Federal Wealth Transfer Taxes -- 2010 Tax Relief Act
The Year 2010. The year 2010 was a bizarre year for estate planning. Except as noted below, there was no federal estate tax. Nevertheless, the lack of an estate tax was offset by less favorable income tax basis rules. If the 2010 Tax Relief Act (the “Act”) had not been passed, 2011 would have ushered in significantly higher estate, gift and generation-skipping transfer (“GST”) taxes. (See Note A below concerning an election that can be made by estates of persons dying in 2010.)
More Favorable Exemptions and Rates. With the passage of the Act, a wealth transfer tax structure is now in place that is very similar to the one in place prior to 2010, but with exemptions and a top rate that are much more favorable to taxpayers than the exemptions and tax rate that were in effect in 2009. Unfortunately, the Act lasts for only two years – it “sunsets,” or expires, at the end of 2012. If Congress does nothing, in 2013 we will return to the much harsher wealth transfer tax system that we faced for 2011 had the Act not been enacted.
The following chart summarizes the estate, gift, and GST tax rates and exemptions for 2009 through 2013:
2011 & 2012
Max. Estate Tax Rate
35% or none (A)
Est. Tax Exemption
Max. Gift Tax Rate
Gift Tax Exemption
GST Tax Rate
A – The Act allows the estates of persons dying in 2010 to choose between no estate tax (and modified carryover basis rules), or an estate tax imposed with an exemption and rate as shown above for the year 2010 (with the step-up in basis rules). If you are dealing with the estate of someone who died in 2010, please contact us to discuss the related issues. Note: If the estate does not want the estate tax to apply in 2010, it must do so by filing an election with the IRS.
B – Indexed for inflation.
C - The 2010 law "sunsets" at the end of 2012; old law returns in 2013, if Congress takes no action.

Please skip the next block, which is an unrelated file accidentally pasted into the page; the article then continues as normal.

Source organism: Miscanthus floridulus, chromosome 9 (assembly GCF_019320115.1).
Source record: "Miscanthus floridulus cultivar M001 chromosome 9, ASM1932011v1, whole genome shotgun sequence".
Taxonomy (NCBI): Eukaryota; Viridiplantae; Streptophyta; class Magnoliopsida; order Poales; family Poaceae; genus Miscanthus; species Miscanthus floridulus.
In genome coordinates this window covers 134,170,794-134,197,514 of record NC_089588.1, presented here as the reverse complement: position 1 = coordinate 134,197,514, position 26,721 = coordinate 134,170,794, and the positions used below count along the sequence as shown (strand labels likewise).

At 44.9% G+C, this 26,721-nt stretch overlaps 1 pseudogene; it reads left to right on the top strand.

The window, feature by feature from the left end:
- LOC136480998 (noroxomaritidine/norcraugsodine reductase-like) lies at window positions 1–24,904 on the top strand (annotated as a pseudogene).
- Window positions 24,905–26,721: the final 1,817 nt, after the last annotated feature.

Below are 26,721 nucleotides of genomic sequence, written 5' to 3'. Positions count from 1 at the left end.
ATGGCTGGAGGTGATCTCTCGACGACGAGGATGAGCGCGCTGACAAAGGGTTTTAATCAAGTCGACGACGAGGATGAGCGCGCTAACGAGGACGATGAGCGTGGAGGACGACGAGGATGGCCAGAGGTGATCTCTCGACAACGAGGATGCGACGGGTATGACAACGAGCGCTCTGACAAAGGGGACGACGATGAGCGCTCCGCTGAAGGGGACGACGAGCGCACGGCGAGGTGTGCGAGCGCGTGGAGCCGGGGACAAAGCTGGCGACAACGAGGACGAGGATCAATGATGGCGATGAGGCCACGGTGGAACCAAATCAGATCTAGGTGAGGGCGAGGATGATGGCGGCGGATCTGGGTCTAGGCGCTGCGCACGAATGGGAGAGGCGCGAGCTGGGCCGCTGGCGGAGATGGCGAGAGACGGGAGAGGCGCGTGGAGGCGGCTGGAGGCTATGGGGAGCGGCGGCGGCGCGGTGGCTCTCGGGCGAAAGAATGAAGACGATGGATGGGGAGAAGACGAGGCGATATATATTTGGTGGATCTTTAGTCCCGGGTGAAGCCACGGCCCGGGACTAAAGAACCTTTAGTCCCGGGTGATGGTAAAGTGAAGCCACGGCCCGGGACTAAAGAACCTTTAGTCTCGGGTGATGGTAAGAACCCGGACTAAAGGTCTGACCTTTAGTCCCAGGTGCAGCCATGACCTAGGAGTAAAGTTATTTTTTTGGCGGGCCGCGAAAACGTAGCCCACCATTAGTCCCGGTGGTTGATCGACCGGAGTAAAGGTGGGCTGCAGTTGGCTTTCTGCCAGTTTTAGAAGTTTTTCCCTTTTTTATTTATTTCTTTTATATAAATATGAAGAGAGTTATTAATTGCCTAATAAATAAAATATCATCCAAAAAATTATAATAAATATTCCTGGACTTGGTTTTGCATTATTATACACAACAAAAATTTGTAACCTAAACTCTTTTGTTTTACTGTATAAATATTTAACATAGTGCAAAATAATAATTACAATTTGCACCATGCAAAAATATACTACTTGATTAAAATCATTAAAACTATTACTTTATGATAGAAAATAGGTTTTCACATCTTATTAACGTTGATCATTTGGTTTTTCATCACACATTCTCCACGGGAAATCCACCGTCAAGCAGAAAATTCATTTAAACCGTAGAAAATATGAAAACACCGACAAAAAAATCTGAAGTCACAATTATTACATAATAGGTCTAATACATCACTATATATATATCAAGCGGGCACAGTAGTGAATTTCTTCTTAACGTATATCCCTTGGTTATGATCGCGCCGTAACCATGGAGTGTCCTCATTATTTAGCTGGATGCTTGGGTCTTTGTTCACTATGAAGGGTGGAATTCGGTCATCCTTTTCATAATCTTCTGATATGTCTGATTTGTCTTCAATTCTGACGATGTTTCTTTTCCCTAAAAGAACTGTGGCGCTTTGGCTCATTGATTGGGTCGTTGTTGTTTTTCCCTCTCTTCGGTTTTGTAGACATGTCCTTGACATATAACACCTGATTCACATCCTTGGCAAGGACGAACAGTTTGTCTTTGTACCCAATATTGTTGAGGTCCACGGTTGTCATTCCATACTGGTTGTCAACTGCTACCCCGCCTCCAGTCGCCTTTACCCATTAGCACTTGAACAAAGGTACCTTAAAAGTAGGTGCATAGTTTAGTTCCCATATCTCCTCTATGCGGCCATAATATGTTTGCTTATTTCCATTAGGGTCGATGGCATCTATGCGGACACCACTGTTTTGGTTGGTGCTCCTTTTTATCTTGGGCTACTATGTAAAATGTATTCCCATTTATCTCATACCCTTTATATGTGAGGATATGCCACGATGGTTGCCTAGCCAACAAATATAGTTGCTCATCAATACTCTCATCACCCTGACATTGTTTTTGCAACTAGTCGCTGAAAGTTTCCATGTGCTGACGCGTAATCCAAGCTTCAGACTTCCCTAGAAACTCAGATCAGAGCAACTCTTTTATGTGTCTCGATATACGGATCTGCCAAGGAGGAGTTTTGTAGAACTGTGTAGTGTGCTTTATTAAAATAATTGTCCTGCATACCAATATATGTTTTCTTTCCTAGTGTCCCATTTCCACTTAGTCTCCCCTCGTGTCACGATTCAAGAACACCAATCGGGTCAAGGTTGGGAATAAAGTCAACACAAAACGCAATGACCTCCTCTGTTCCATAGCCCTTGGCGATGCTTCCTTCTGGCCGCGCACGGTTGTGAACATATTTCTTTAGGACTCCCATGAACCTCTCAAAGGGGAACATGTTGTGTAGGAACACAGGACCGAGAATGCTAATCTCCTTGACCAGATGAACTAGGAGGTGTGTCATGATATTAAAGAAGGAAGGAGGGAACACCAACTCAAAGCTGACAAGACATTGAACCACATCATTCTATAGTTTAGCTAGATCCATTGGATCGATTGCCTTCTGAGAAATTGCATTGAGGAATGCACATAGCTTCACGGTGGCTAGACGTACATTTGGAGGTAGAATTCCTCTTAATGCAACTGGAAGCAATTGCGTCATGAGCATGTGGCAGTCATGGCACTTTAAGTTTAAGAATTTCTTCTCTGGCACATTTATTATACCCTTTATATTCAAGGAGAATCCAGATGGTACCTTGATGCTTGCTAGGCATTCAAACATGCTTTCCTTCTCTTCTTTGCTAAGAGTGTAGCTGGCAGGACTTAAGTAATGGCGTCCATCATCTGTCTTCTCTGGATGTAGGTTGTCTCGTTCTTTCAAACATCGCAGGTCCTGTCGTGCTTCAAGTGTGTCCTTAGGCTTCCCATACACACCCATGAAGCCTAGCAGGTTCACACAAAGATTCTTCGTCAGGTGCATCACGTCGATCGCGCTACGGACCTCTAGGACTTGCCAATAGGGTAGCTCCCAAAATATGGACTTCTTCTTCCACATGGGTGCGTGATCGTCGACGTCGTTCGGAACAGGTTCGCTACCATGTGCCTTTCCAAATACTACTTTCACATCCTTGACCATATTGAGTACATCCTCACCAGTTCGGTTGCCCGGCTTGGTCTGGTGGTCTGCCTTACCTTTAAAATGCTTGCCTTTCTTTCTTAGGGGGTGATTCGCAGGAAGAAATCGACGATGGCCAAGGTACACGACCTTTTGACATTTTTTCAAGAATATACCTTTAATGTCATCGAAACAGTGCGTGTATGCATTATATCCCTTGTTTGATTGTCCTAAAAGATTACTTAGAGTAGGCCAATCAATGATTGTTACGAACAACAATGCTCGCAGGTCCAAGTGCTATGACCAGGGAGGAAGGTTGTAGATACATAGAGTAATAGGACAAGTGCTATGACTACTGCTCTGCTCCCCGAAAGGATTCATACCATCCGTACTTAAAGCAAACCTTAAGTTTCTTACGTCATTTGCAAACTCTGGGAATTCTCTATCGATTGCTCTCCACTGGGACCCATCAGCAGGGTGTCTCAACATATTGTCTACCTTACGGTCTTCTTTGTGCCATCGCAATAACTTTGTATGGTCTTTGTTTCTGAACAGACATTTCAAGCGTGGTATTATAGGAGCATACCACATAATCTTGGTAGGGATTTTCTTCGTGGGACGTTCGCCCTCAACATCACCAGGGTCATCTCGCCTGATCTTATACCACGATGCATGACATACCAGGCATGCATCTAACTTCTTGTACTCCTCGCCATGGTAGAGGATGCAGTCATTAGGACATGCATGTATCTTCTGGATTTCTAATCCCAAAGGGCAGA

D – Indexed for inflation, but different reference point from (B).
Income Tax Basis of Decedent’s Assets. Prior to 2010, the assets of a decedent received a basis adjustment that caused those assets to have an income tax basis equal to the value of the assets for federal estate tax purposes (typically, the date of death value, but subject to certain exceptions for assets such as traditional IRA accounts). In many cases, this meant erasing years of taxable gain for income tax purposes. In 2010, the step-up in basis was replaced by a modified carryover basis system. With two large, but limited, exceptions, the decedent’s assets received a basis equal to the lesser of the decedent’s basis or the fair market value of the property at death. The Act has reinstituted the step-up in basis rules. (This Bulletin assumes that assets have appreciated in value from the time of acquisition to the date of death. If they have declined in value, there would be a step-down in basis under the reinstituted rules.)
Gift Tax. Beginning in 2011, the gift tax and the estate tax are once again unified, using the same exemption and rate. For 2010, however, the gift tax exemption remained at $1 million, while the estate and GST tax exemptions increased to $5 million under the Act.
GST Tax. The Act resolves a significant uncertainty concerning the ability to apply one’s GST exemption to gifts made in trust in 2010, including insurance trusts. Until the Act, there was a question as to whether the GST exemption could be allocated to such gifts because, technically, the GST tax did not exist in 2010. The Act restores the GST exemption for 2010, thereby allowing it to be allocated to gifts in trust. However, the Act effectively prevents the imposition of any GST tax on transfers made in 2010 by providing that the 2010 GST tax rate is 0%. The Act has the ripple effect of retaining the GST exemption automatic allocation rules. You may opt out of the automatic allocation rules, but you should do so only after reviewing this with us or your gift tax return preparer.
Portability. The Act introduces the concept of “portability” for 2011 and 2012. Prior to the Act, if the first spouse died without fully using his or her estate tax exemption, the unused portion was wasted. Under the Act, that unused portion will now be available to the survivor, in addition to the survivor’s own exemption for gift and estate tax purposes. The amount that can be transferred to the survivor is limited to the unused exemption of the survivor’s most recently deceased spouse. Thus, remarriage can dramatically affect this amount. Portability requires an election on a timely filed estate tax return of the deceased spouse, even if an estate tax return is not otherwise required to be filed. Portability does not apply to the GST tax exemption.
Absence makes the heart grow fonder. There is also good news in what is not included in the Act. Although rumored and feared, the Act does nothing to change the use of short-term GRATs or the use of sales to intentionally defective trusts. A good use of the expanded $5 million gift exemption may be to use a part of it in connection with those estate planning vehicles. These opportunities should be pursued sooner rather than later, given the current historically low interest rates and the chance of renewed legislative efforts to do away with them.